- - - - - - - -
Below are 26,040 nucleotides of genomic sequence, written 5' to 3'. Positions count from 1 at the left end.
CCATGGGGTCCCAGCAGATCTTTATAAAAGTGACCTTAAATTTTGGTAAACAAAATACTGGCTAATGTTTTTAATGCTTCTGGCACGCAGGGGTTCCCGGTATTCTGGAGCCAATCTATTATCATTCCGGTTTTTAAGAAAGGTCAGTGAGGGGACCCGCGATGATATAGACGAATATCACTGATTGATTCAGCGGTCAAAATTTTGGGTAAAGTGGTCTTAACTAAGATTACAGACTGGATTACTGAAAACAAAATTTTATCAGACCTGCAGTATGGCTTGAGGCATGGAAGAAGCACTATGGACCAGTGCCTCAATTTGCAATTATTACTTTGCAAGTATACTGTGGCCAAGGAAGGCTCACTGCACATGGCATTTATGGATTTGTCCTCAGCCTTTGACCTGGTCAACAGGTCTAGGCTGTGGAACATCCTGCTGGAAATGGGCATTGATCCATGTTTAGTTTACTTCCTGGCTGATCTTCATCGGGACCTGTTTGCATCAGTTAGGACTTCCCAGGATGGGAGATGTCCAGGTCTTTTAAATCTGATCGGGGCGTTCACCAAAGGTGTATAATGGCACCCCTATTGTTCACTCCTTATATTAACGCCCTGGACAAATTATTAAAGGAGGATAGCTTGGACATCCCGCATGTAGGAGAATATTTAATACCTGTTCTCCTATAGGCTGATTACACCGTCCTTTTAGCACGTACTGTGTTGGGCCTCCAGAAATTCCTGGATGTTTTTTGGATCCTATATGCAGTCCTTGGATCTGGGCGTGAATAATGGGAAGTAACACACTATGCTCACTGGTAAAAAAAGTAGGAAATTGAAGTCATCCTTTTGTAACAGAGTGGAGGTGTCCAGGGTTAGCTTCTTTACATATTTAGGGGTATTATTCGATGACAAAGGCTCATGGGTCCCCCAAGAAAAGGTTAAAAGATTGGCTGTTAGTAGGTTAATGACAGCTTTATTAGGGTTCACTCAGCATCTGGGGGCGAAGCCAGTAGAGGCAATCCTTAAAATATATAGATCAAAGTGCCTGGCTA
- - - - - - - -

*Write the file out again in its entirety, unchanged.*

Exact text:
Below are 26,040 nucleotides of genomic sequence, written 5' to 3'. Positions count from 1 at the left end.
CCATGGGGTCCCAGCAGATCTTTATAAAAGTGACCTTAAATTTTGGTAAACAAAATACTGGCTAATGTTTTTAATGCTTCTGGCACGCAGGGGTTCCCGGTATTCTGGAGCCAATCTATTATCATTCCGGTTTTTAAGAAAGGTCAGTGAGGGGACCCGCGATGATATAGACGAATATCACTGATTGATTCAGCGGTCAAAATTTTGGGTAAAGTGGTCTTAACTAAGATTACAGACTGGATTACTGAAAACAAAATTTTATCAGACCTGCAGTATGGCTTGAGGCATGGAAGAAGCACTATGGACCAGTGCCTCAATTTGCAATTATTACTTTGCAAGTATACTGTGGCCAAGGAAGGCTCACTGCACATGGCATTTATGGATTTGTCCTCAGCCTTTGACCTGGTCAACAGGTCTAGGCTGTGGAACATCCTGCTGGAAATGGGCATTGATCCATGTTTAGTTTACTTCCTGGCTGATCTTCATCGGGACCTGTTTGCATCAGTTAGGACTTCCCAGGATGGGAGATGTCCAGGTCTTTTAAATCTGATCGGGGCGTTCACCAAAGGTGTATAATGGCACCCCTATTGTTCACTCCTTATATTAACGCCCTGGACAAATTATTAAAGGAGGATAGCTTGGACATCCCGCATGTAGGAGAATATTTAATACCTGTTCTCCTATAGGCTGATTACACCGTCCTTTTAGCACGTACTGTGTTGGGCCTCCAGAAATTCCTGGATGTTTTTTGGATCCTATATGCAGTCCTTGGATCTGGGCGTGAATAATGGGAAGTAACACACTATGCTCACTGGTAAAAAAAGTAGGAAATTGAAGTCATCCTTTTGTAACAGAGTGGAGGTGTCCAGGGTTAGCTTCTTTACATATTTAGGGGTATTATTCGATGACAAAGGCTCATGGGTCCCCCAAGAAAAGGTTAAAAGATTGGCTGTTAGTAGGTTAATGACAGCTTTATTAGGGTTCACTCAGCATCTGGGGGCGAAGCCAGTAGAGGCAATCCTTAAAATATATAGATCAAAGTGCCTGGCTA